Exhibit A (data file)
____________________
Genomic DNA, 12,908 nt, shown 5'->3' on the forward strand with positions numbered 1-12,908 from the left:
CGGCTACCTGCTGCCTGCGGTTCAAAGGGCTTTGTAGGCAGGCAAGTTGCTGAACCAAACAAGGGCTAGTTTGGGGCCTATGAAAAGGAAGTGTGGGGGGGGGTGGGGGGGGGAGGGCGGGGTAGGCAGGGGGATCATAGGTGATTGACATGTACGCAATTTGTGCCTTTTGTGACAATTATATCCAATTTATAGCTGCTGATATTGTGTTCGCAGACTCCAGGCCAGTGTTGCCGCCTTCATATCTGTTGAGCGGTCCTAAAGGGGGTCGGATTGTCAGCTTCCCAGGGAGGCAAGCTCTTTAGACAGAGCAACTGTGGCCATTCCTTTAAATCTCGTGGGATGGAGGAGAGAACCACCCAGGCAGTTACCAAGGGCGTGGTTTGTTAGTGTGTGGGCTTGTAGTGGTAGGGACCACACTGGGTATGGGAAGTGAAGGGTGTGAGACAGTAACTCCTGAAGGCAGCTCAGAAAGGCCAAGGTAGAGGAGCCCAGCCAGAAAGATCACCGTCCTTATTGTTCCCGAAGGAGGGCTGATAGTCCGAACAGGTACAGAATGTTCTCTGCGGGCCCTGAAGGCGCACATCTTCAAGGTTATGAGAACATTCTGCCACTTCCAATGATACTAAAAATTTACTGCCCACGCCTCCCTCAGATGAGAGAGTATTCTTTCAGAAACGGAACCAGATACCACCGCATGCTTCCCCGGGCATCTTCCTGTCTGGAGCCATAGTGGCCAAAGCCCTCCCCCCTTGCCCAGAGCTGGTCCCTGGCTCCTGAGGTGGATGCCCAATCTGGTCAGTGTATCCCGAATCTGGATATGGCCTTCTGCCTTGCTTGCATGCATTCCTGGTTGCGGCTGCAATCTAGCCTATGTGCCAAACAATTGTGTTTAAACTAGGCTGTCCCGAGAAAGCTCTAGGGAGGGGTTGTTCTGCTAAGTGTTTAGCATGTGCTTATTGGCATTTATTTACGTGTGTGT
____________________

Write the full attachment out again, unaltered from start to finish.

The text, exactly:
Genomic DNA, 12,908 nt, shown 5'->3' on the forward strand with positions numbered 1-12,908 from the left:
CGGCTACCTGCTGCCTGCGGTTCAAAGGGCTTTGTAGGCAGGCAAGTTGCTGAACCAAACAAGGGCTAGTTTGGGGCCTATGAAAAGGAAGTGTGGGGGGGGGTGGGGGGGGGAGGGCGGGGTAGGCAGGGGGATCATAGGTGATTGACATGTACGCAATTTGTGCCTTTTGTGACAATTATATCCAATTTATAGCTGCTGATATTGTGTTCGCAGACTCCAGGCCAGTGTTGCCGCCTTCATATCTGTTGAGCGGTCCTAAAGGGGGTCGGATTGTCAGCTTCCCAGGGAGGCAAGCTCTTTAGACAGAGCAACTGTGGCCATTCCTTTAAATCTCGTGGGATGGAGGAGAGAACCACCCAGGCAGTTACCAAGGGCGTGGTTTGTTAGTGTGTGGGCTTGTAGTGGTAGGGACCACACTGGGTATGGGAAGTGAAGGGTGTGAGACAGTAACTCCTGAAGGCAGCTCAGAAAGGCCAAGGTAGAGGAGCCCAGCCAGAAAGATCACCGTCCTTATTGTTCCCGAAGGAGGGCTGATAGTCCGAACAGGTACAGAATGTTCTCTGCGGGCCCTGAAGGCGCACATCTTCAAGGTTATGAGAACATTCTGCCACTTCCAATGATACTAAAAATTTACTGCCCACGCCTCCCTCAGATGAGAGAGTATTCTTTCAGAAACGGAACCAGATACCACCGCATGCTTCCCCGGGCATCTTCCTGTCTGGAGCCATAGTGGCCAAAGCCCTCCCCCCTTGCCCAGAGCTGGTCCCTGGCTCCTGAGGTGGATGCCCAATCTGGTCAGTGTATCCCGAATCTGGATATGGCCTTCTGCCTTGCTTGCATGCATTCCTGGTTGCGGCTGCAATCTAGCCTATGTGCCAAACAATTGTGTTTAAACTAGGCTGTCCCGAGAAAGCTCTAGGGAGGGGTTGTTCTGCTAAGTGTTTAGCATGTGCTTATTGGCATTTATTTACGTGTGTGT